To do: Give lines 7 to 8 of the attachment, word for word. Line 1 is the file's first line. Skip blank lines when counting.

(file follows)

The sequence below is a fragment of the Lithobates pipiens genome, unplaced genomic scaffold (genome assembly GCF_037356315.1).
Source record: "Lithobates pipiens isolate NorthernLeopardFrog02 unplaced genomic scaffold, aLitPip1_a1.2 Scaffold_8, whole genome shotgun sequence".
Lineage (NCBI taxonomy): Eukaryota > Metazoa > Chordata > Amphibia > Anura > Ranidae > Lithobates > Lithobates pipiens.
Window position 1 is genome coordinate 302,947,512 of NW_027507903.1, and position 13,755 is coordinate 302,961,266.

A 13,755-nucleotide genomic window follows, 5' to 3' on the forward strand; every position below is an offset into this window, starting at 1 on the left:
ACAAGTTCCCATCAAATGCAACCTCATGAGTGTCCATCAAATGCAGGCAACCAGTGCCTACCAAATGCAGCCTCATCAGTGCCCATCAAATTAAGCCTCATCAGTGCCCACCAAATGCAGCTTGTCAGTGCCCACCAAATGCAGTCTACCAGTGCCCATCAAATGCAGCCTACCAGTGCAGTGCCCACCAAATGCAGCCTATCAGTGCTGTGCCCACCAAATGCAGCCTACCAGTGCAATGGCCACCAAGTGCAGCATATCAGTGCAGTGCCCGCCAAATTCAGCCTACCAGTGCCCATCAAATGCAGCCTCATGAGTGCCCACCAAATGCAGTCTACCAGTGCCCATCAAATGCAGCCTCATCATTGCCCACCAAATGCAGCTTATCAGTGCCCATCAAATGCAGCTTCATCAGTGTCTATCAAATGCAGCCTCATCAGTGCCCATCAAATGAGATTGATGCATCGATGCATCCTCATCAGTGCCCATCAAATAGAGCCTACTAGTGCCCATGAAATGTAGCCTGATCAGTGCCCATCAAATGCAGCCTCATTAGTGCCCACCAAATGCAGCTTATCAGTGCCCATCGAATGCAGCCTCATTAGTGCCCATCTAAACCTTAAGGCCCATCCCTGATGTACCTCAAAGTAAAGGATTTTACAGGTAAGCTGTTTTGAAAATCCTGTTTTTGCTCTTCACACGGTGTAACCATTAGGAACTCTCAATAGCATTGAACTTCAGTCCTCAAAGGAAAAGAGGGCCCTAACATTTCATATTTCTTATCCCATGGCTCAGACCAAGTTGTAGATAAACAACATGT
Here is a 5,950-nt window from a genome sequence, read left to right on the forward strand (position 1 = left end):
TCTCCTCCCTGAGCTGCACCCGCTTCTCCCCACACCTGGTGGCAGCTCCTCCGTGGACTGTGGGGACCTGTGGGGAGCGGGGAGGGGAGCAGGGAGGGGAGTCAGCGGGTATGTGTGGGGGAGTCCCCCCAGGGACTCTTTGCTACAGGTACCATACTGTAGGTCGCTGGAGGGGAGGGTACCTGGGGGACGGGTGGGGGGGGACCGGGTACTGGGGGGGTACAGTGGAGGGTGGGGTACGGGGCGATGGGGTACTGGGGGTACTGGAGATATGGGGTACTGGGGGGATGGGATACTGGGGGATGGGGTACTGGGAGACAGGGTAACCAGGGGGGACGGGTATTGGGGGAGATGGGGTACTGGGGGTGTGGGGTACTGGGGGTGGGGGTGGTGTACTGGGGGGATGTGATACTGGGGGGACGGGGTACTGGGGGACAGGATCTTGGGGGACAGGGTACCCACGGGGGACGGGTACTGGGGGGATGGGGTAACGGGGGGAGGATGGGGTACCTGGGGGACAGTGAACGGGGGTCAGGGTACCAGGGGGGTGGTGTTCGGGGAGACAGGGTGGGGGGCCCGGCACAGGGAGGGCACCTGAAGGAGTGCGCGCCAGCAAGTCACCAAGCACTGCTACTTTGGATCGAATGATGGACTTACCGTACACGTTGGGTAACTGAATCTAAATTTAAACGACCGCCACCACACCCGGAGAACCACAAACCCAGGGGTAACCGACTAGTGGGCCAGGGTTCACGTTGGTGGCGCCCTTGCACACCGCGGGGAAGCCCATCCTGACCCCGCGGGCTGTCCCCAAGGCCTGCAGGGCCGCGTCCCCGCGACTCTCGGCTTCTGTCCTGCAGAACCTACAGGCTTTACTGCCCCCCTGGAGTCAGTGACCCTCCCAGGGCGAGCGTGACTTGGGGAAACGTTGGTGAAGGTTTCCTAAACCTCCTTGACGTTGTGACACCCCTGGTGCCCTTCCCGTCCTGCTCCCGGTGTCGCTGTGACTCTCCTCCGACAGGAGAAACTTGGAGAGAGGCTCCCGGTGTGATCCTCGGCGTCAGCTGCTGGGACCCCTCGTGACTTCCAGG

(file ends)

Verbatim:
Here is a 5,950-nt window from a genome sequence, read left to right on the forward strand (position 1 = left end):
TCTCCTCCCTGAGCTGCACCCGCTTCTCCCCACACCTGGTGGCAGCTCCTCCGTGGACTGTGGGGACCTGTGGGGAGCGGGGAGGGGAGCAGGGAGGGGAGTCAGCGGGTATGTGTGGGGGAGTCCCCCCAGGGACTCTTTGCTACAGGTACCATACTGTAGGTCGCTGGAGGGGAGGGTACCTGGGGGACGGGTGGGGGGGGACCGGGTACTGGGGGGGTACAGTGGAGGGTGGGGTACGGGGCGATGGGGTACTGGGGGTACTGGAGATATGGGGTACTGGGGGGATGGGATACTGGGGGATGGGGTACTGGGAGACAGGGTAACCAGGGGGGACGGGTATTGGGGGAGATGGGGTACTGGGGGTGTGGGGTACTGGGGGTGGGGGTGGTGTACTGGGGGGATGTGATACTGGGGGGACGGGGTACTGGGGGACAGGATCTTGGGGGACAGGGTACCCACGGGGGACGGGTACTGGGGGGATGGGGTAACGGGGGGAGGATGGGGTACCTGGGGGACAGTGAACGGGGGTCAGGGTACCAGGGGGGTGGTGTTCGGGGAGACAGGGTGGGGGGCCCGGCACAGGGAGGGCACCTGAAGGAGTGCGCGCCAGCAAGTCACCAAGCACTGCTACTTTGGATCGAATGATGGACTTACCGTACACGTTGGGTAACTGAATCTAAATTTAAACGACCGCCACCACACCCGGAGAACCACAAACCCAGGGGTAACCGACTAGTGGGCCAGGGTTCACGTTGGTGGCGCCCTTGCACACCGCGGGGAAGCCCATCCTGACCCCGCGGGCTGTCCCCAAGGCCTGCAGGGCCGCGTCCCCGCGACTCTCGGCTTCTGTCCTGCAGAACCTACAGGCTTTACTGCCCCCCTGGAGTCAGTGACCCTCCCAGGGCGAGCGTGACTTGGGGAAACGTTGGTGAAGGTTTCCTAAACCTCCTTGACGTTGTGACACCCCTGGTGCCCTTCCCGTCCTGCTCCCGGTGTCGCTGTGACTCTCCTCCGACAGGAGAAACTTGGAGAGAGGCTCCCGGTGTGATCCTCGGCGTCAGCTGCTGGGACCCCTCGTGACTTCCAGG